Action versus Reaction

Bad guys – be they insurgents in Iraq or criminals on the streets of New Orleans – only have one decision: when to initiate an attack. This is true whether it is time to press the “clacker” on an improvised explosive devise, when to fire the first shot in an ambush, or when to fire on a police officer conducting a “routine” car stop. Good guys (and I start from the premise that the Defendants are the “good guys”), unless involved in a preplanned military offensive or direct action mission, have at least three decision points to assess before initiating action:

First Decision Point. One has to first recognize the threat. Far too often, due to a combination of poor threat recognition training, bad luck, poor situational awareness, and perhaps a skilled opponent, the good guys get “shot in the face” before even recognizing a threat exists. The multiple instances of suicide VBIED attacks in Iraq and Afghanistan prove the maxim that “Good guys can never afford to be unlucky, and bad guys need only be lucky once” is one of the constant messages tactical operators need to remember. John C. Hall, perhaps the Nation’s preeminent expert on the laws concerning Use of Force, is fond of reminding students that we must not forget the role chance plays in every encounter. He routinely cites Ecclesiastes 9:11 when lecturing to emphasize the role that chance always plays in encounters.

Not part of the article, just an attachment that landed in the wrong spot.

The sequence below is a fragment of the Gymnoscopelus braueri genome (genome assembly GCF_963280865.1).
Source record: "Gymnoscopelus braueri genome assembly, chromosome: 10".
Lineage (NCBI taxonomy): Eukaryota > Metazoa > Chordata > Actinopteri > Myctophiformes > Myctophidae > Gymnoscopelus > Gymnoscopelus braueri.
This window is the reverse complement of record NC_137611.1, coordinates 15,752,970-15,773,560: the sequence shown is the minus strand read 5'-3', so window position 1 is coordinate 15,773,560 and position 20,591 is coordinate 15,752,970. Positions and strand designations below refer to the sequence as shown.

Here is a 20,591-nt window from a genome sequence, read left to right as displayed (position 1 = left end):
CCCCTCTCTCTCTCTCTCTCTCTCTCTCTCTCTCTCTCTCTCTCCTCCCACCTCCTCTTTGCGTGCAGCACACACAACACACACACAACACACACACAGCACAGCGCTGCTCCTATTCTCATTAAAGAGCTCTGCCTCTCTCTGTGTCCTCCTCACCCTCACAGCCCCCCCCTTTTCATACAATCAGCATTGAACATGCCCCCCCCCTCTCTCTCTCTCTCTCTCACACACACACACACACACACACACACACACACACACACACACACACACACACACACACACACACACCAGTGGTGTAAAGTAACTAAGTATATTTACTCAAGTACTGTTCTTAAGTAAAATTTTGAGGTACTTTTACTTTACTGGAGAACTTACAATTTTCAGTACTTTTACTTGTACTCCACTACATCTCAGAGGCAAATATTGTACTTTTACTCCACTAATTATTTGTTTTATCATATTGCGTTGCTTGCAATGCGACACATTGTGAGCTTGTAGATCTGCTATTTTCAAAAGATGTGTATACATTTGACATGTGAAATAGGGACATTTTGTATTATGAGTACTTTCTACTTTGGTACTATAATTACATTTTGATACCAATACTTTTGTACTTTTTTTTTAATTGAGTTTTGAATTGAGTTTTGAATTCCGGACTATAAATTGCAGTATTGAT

Second Decision Point. After recognizing a threat, goods guys have to determine an appropriate level of response, because not all threats require a deadly force response. This is why it is extremely important not to burden them with a checklist of conditions that must be met before deadly force is authorized. “Last resort” language, in particular, is foolhardy because deadly force may, in fact, be the first resort in such an encounter. Confusing and tactically impractical guidance builds in delays and creates hesitancy among shooters.